Editor’s note: This is a guest post from Alon Even—VP of Marketing at Appsee.
Developers, publishing houses and companies are all engaged in some form in a constant learning process that teaches them the best ways to create engaging and top selling mobile apps that will hopefully realize immediate success. There are also some common pitfalls that developers know of that they try to avoid entirely. Before you become a rock star app developer you should know about these mistakes. Not only should you know about these mistakes and stay away from them at all costs, you should also know about UI alternatives that will allow you to do what you want without turning off the user.
The Mobile App world is an entirely different animal than designing for the desktop and App publishers often do not have mobile UX designers on staff. Mobile apps only have a few seconds to grab and engage the user, so much attention must be given to those detailed, tiny interactions that can make or break the entire user experience.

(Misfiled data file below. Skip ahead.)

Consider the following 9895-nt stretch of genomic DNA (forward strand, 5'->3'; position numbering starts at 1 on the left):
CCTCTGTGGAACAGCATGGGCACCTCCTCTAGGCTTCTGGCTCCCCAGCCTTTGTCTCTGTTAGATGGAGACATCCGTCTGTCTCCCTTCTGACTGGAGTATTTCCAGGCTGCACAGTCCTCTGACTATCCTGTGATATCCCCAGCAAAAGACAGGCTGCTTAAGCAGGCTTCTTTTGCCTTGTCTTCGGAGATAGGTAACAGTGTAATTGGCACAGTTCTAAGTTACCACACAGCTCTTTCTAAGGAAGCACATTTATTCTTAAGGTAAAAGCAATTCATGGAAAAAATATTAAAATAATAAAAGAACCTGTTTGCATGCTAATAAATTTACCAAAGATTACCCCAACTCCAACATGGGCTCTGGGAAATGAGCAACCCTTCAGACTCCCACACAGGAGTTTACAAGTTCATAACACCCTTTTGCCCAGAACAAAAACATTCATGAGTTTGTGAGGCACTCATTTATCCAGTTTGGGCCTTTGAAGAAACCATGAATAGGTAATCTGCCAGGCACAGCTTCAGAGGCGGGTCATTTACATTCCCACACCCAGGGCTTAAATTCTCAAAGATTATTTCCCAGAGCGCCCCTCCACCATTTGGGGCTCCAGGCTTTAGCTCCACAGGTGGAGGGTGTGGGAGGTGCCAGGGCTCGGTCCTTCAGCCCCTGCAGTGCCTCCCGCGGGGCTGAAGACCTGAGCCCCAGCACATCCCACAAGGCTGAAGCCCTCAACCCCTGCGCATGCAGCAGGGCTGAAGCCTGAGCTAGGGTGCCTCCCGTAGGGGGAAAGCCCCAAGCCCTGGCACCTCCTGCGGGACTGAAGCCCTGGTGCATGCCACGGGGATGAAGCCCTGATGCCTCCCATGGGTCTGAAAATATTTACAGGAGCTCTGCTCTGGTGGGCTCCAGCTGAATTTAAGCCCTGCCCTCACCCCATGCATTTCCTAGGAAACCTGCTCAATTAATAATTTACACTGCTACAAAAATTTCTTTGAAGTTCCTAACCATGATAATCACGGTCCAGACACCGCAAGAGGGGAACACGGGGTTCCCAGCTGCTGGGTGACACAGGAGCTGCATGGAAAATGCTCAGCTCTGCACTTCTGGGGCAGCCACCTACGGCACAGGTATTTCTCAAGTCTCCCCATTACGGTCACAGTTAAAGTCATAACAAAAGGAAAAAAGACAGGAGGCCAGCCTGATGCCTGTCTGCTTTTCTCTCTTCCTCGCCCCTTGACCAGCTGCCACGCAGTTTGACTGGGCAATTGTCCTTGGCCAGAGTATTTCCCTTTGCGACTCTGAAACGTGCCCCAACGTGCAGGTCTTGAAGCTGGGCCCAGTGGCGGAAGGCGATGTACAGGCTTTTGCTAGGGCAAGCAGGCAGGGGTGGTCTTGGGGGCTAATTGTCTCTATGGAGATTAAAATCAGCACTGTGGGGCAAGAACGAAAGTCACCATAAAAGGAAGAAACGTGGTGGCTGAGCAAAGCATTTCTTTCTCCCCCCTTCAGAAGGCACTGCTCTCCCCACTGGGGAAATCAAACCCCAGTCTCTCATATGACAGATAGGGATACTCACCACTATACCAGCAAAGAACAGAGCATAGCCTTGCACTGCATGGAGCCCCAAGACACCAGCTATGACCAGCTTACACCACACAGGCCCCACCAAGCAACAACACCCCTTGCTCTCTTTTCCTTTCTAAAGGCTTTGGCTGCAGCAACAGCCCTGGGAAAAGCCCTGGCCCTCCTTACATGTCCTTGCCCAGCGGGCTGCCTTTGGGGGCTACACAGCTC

The following are examples of mistakes to stay away from as well as examples of apps that do it right.
1.) Forcing Registration without Offering Value
When designing the UI of your app, ask yourself: If it was a web application you were designing would you force the user to register? If there is an internet connection you can just save all the user actions and connect it back using a session token and guest account. If there is no connection, today’s smartphones have plenty of storage to save the information for syncing at a later time when a connection is established.